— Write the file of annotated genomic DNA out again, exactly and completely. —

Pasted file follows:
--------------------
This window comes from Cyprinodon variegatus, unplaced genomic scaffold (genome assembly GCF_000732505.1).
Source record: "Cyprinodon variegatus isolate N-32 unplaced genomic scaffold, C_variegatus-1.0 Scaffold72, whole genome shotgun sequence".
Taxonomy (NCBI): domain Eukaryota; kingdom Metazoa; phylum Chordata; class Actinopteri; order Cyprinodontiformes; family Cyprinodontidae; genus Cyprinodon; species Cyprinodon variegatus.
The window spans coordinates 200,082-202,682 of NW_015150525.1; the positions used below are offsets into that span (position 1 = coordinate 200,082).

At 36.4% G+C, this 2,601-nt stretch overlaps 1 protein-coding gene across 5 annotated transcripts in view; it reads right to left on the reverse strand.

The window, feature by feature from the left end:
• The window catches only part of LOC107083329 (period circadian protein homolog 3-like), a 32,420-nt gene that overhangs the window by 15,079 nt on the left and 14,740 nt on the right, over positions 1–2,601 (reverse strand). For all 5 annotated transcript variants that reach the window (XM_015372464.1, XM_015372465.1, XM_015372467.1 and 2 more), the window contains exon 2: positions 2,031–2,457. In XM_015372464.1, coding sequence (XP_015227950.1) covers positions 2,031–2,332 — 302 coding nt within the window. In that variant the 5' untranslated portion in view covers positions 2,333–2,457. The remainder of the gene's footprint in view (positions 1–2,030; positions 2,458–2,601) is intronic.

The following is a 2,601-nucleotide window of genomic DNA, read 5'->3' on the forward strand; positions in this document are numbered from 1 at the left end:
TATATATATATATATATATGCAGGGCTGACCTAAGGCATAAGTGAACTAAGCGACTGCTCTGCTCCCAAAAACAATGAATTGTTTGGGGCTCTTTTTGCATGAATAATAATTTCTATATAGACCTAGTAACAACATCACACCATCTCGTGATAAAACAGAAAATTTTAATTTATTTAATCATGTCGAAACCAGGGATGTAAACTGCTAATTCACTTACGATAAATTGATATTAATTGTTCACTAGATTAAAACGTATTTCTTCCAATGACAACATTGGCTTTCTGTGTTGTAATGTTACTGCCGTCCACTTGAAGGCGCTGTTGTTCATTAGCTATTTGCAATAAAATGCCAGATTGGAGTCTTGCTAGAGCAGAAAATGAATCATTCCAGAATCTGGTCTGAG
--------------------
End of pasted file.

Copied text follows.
This window comes from Cyprinodon variegatus, unplaced genomic scaffold (genome assembly GCF_000732505.1).
Source record: "Cyprinodon variegatus isolate N-32 unplaced genomic scaffold, C_variegatus-1.0 Scaffold72, whole genome shotgun sequence".
Taxonomy (NCBI): domain Eukaryota; kingdom Metazoa; phylum Chordata; class Actinopteri; order Cyprinodontiformes; family Cyprinodontidae; genus Cyprinodon; species Cyprinodon variegatus.
The window spans coordinates 200,082-202,682 of NW_015150525.1; the positions used below are offsets into that span (position 1 = coordinate 200,082).

At 36.4% G+C, this 2,601-nt stretch overlaps 1 protein-coding gene across 5 annotated transcripts in view; it reads right to left on the reverse strand.

The window, feature by feature from the left end:
• The window catches only part of LOC107083329 (period circadian protein homolog 3-like), a 32,420-nt gene that overhangs the window by 15,079 nt on the left and 14,740 nt on the right, over positions 1–2,601 (reverse strand). For all 5 annotated transcript variants that reach the window (XM_015372464.1, XM_015372465.1, XM_015372467.1 and 2 more), the window contains exon 2: positions 2,031–2,457. In XM_015372464.1, coding sequence (XP_015227950.1) covers positions 2,031–2,332 — 302 coding nt within the window. In that variant the 5' untranslated portion in view covers positions 2,333–2,457. The remainder of the gene's footprint in view (positions 1–2,030; positions 2,458–2,601) is intronic.

The following is a 2,601-nucleotide window of genomic DNA, read 5'->3' on the forward strand; positions in this document are numbered from 1 at the left end:
TATATATATATATATATATGCAGGGCTGACCTAAGGCATAAGTGAACTAAGCGACTGCTCTGCTCCCAAAAACAATGAATTGTTTGGGGCTCTTTTTGCATGAATAATAATTTCTATATAGACCTAGTAACAACATCACACCATCTCGTGATAAAACAGAAAATTTTAATTTATTTAATCATGTCGAAACCAGGGATGTAAACTGCTAATTCACTTACGATAAATTGATATTAATTGTTCACTAGATTAAAACGTATTTCTTCCAATGACAACATTGGCTTTCTGTGTTGTAATGTTACTGCCGTCCACTTGAAGGCGCTGTTGTTCATTAGCTATTTGCAATAAAATGCCAGATTGGAGTCTTGCTAGAGCAGAAAATGAATCATTCCAGAATCTGGTCTGAG